The BlacKkKlansman Mixtape
As part of the pre-production for BlacKkKlansman, Spike Lee asked two of his leading actors, John David Washington and Laura Harrier, to watch Göran Olsson’s documentary The Black Power Mixtape 1967-1975, containing archive footage and interviews of many of the leaders of the Black Power Movement in the United States. The use of the term mix tape by Olsson in the title of his film is an allusion both to the compiled archives and also the power and influence that music had in supporting and illustrating the battles of the Civil Rights movement.
Lee uses a similar thought process in his choice of music in BlacKkKlansman, one that is largely designed to echo the action on screen. The tracks support the themes of the drama, the efforts of the police to shut down the Black Panther and Civil Rights movement at the time, the division of people along race lines and the politicisation of white supremacy.
There is no mistaking the message in the James Brown funk classic, 'Say it Loud – I’m Black and I’m Proud.' The 1968 song is a call for black empowerment, an anthem for those tired of subjugation and waiting for the oppressor to change their ways. Lee echoes this sentiment in a scene in which Kwame Ture (a.k.a. Stokely Carmichael) reminds a student body that black is beautiful.
This choice of this song also connects BlacKkKlansman to Radio Raheem’s boom box in Do The Right Thing bellowing out Public Enemy’s 'Fight The Power,' as band member Chuck D has stated that the Brown number convinced him to call himself black rather than negro. Music is a glue in Spike Lee joints.
The Temptations’ 'Ball of Confusion (That’s What the World is Today)' is a 1970 song that leaves no doubt about what the ills of the world are, with the repeated use of the phrase "And the Band Played On" a sign of the lack of interest from mainstream society in the problems being sung about. In some way the song is symptomatic of Lee’s oeuvre with its systematic look at racism both in society and in Hollywood and the fact that despite his yells nothing much really changes.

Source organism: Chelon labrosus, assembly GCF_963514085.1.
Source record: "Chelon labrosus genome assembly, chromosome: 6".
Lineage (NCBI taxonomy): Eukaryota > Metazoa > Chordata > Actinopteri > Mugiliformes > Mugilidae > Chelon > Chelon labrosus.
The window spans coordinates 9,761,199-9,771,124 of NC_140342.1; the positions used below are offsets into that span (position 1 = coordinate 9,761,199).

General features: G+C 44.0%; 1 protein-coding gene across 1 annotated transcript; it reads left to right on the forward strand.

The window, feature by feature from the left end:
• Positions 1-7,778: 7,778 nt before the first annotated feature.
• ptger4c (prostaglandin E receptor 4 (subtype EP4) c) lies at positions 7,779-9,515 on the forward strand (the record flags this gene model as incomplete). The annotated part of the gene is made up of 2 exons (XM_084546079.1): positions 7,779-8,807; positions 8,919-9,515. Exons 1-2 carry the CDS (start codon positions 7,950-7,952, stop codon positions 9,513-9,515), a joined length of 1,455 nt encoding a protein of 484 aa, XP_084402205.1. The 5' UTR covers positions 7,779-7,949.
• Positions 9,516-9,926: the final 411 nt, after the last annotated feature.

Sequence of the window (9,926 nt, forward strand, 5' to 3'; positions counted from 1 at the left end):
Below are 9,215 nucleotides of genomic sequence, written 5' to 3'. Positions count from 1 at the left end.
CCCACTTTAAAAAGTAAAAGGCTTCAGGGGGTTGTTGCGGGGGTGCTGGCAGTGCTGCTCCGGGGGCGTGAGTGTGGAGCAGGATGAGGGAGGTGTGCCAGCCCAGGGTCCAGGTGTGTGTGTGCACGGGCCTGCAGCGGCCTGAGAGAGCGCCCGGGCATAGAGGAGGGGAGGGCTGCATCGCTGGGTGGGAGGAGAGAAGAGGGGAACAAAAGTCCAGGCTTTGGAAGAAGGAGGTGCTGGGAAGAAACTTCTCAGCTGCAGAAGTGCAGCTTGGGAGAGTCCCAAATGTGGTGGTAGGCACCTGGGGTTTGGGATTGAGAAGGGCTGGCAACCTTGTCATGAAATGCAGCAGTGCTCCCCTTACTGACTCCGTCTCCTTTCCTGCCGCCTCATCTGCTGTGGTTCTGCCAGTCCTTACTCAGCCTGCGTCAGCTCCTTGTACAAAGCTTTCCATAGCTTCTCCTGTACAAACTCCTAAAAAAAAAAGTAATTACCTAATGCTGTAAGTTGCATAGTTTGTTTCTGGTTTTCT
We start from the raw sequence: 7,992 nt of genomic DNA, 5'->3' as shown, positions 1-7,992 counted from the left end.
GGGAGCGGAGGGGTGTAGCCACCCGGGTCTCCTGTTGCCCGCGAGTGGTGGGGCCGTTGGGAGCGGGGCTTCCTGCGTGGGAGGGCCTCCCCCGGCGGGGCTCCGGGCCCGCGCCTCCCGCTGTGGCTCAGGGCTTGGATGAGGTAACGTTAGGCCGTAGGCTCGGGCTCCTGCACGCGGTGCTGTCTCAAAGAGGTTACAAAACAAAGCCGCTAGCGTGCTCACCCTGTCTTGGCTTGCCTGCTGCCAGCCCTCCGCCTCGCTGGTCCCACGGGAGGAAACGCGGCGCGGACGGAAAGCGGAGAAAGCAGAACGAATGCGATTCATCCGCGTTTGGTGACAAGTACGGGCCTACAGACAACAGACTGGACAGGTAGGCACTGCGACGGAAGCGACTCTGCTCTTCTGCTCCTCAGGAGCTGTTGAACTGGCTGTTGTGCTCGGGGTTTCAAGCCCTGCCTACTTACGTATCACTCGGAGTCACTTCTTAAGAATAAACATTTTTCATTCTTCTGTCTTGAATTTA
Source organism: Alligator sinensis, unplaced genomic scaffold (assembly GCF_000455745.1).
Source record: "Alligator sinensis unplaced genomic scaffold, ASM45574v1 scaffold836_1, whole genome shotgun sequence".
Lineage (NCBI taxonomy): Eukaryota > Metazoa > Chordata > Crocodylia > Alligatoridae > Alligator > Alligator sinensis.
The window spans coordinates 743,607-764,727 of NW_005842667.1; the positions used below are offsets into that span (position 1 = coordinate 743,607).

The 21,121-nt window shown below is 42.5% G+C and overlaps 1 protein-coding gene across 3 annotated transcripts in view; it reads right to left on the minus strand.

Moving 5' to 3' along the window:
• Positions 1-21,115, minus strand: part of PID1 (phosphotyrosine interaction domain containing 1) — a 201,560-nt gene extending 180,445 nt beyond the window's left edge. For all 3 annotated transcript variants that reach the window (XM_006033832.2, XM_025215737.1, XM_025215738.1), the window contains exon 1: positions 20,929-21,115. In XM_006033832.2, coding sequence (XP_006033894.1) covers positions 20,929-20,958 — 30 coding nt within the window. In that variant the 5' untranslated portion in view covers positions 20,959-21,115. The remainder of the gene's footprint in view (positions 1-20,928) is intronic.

The film, based on the memoir of Ron Stallworth, sees the first black police office in the Colorado Spring Police Department investigate the Ku Klux Klan after answering an advert in a local paper. So while a large part of the soundtrack is made of mainstream civil rights songs, Lee also uses the songs to highlight the changes taking place in the world at that time. After all, Stallworth is actually being allowed to join the police.
The use of Lucky Man by 1970s prog rock sensations Emerson, Lake and Palmer is particularly interesting. On the surface this simplistic medieval fantasy sounds like an ode to a perfect past. Yet with the last verse being about a bullet, the song became associated with President John F. Kennedy and Lee chooses this track to be playing when the tables are finally turned on a racist cop, who hitherto had been able to act with impunity.
The film ends with a previously unpublished song, Mary Don’t You Weep, by the recently departed Prince. It plays over archive footage from Charlottesville as the movie enters the modern era. It’s a change in tempo, but not in sentiment, as Mary Don’t You Weep is one of the most important songs of what scholars call ‘Slave Songs’ and was a popular resistance song in the Civil Rights Moment. Telling biblical stories it’s associated with hope and resistance.
The director’s father Bill Lee was a musician and produced the jazzy scores for several of Lee’s early movies. Historically, black filmmakers were seldom given the budget to employ philharmonic orchestras to record their scores and Lee has always liked his own scores to be loud and intrusive. Since Jungle Fever, his regular collaborator has been the legendary jazz trumpeter Terrence Blanchard and he is here again in BlacKkKlansman.
In a movie that deconstructs two of the all time classics from the cinematic canon, The Birth of a Nation and Gone With the Wind, the importance of an Oscar worthy score becomes two-fold, one to create emotion and the other to highlight how people of colour are just as skilled in high art forms. Lee wants us to hear the score and feel the pathos, as the weightiness of the tubular sounds gives the story a foreboding even when the action on-screen is being driven by humour.
[Words by Kaleem Aftab]
Spike Lee's BlacKkKlansman plays in cinemas from Friday 24 August